IMPD to honor 2004 sacrifice of Officer Jake Laird
INDIANAPOLIS, In (August 17, 2014) — It was at about two o’clock in the morning on Aug. 18, 2004, when a man suffering from mental illness began shooting up his south side neighborhood with a semi-automatic rifle.
One officer was already wounded, crying on the radio for help, when Patrolman Jake Laird pulled up on Dietz Street. He had only enough time to exit his car and take cover behind it when a high velocity round tore through the vehicle and fatally wounded the four-year patrol veteran.
“It takes a police officer to go towards the trouble and that’s just what their job is and in our particular case Jake heard his best friend calling for help and he immediately went there,” said Mike Laird, Jake’s dad. “I mean, none of them hesitate. They’re all that way.”
Jake’s mother Debbie sat by her husband’s side.
“Even though it cost him his life, I’m so proud of him that he had the courage and the integrity to do what he was supposed to do.”
When it was over, Charles 421 was dead, and so was the gunman, and three other officers were wounded.
In the wake of Laird’s death, the General Assembly passed “Jake’s Law” which essentially made it easier for police officers to seize the weapons of the mentally ill and require a judge’s order to have them released.
“We’ve had calls from a number of officers over the years who tell us, ‘Hey, we used Jake’s law tonight,'” said Debbie, “so I’m sure it has helped.”
Monday at 1:30 p.m. IMPD will pay honor to the memory of Jake Laird with a ceremony at the department’s Southeast District headquarters in Fountain Square.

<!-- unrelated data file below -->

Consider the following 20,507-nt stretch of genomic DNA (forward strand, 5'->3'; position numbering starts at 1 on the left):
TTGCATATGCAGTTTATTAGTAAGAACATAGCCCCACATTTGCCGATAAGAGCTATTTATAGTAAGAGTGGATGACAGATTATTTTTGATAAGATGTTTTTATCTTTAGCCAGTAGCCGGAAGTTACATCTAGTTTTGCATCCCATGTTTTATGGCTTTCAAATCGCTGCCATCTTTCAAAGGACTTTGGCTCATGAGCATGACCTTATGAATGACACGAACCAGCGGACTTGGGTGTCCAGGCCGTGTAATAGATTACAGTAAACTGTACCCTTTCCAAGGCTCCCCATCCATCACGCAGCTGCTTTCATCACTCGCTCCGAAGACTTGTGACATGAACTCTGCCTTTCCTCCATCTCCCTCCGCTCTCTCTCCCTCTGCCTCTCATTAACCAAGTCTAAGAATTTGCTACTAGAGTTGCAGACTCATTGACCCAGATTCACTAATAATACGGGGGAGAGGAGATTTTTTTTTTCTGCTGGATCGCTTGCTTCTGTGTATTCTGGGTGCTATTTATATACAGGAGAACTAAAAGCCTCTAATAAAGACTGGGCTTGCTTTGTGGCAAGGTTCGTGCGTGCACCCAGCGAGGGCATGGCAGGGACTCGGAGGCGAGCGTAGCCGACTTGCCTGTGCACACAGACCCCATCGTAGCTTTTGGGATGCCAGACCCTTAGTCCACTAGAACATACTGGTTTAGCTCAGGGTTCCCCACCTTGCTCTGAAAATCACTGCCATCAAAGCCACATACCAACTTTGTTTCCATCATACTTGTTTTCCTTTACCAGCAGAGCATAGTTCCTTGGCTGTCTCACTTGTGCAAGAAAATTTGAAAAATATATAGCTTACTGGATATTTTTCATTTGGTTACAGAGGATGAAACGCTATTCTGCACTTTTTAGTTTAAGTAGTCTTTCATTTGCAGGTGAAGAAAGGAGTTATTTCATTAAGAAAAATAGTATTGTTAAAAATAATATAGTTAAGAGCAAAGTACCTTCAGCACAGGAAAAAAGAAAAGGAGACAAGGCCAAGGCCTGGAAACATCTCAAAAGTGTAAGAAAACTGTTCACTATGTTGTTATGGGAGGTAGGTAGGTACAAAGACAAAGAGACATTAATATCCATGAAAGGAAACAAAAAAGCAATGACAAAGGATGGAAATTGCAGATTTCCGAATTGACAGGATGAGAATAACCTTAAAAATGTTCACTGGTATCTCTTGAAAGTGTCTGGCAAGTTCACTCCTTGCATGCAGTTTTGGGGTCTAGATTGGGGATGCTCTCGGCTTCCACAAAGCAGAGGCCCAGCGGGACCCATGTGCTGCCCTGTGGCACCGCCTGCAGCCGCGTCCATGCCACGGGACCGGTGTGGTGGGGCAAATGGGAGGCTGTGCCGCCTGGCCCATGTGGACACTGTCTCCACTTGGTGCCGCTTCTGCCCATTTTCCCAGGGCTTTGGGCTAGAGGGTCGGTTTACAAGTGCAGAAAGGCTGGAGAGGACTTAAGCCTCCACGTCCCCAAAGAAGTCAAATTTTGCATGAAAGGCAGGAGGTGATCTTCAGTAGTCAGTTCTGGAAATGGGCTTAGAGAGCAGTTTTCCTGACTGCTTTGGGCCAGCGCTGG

The 11th Annual Jake Laird Memorial Golf Outing will be held at Pebble Brook Golf Club Friday as friends and supporters of the slain officer will raise money for police and fire departments across Indiana.
The event has raised $380,000 over the last ten years.
The Lairds said every time a Metro officer is killed or wounded in the line of duty, it brings back memories of Jake’s sacrifice and sorrow for the families who are receiving the same phone call they took ten years ago.
“We just understand that pain that they’re in and there’s nothing we can do to help them and we can just pray for them,” said Debbie.
“I understand that people are going to think he gave his life for the city,” said Mike. “He got out of his car and helped his buddies but that’s just part of it. There’s a lot more to it.
“I think their everyday activities are part of their legacy. The stories we hear about Jake are on a different level like helping a kid find his bicycle. Things he never told us.”
Jake Laird left behind a 7-year-old daughter.
She’s 17 now and her grandfather proudly shows off a photo on his cell phone of Jake’s daughter and her new used car.
Like Rod Bradway and David Moore and Perry Renn after him, IMPD officers who lost their lives in the line of duty responding to trouble, Jake Laird died because he got out of his car.
“We know that’s how they are,” said Mike. “A person who’s not involved with the police department probably doesn’t realize that, but that’s just how they are. So that’s automatic for them.
“Its not a surprise to us.”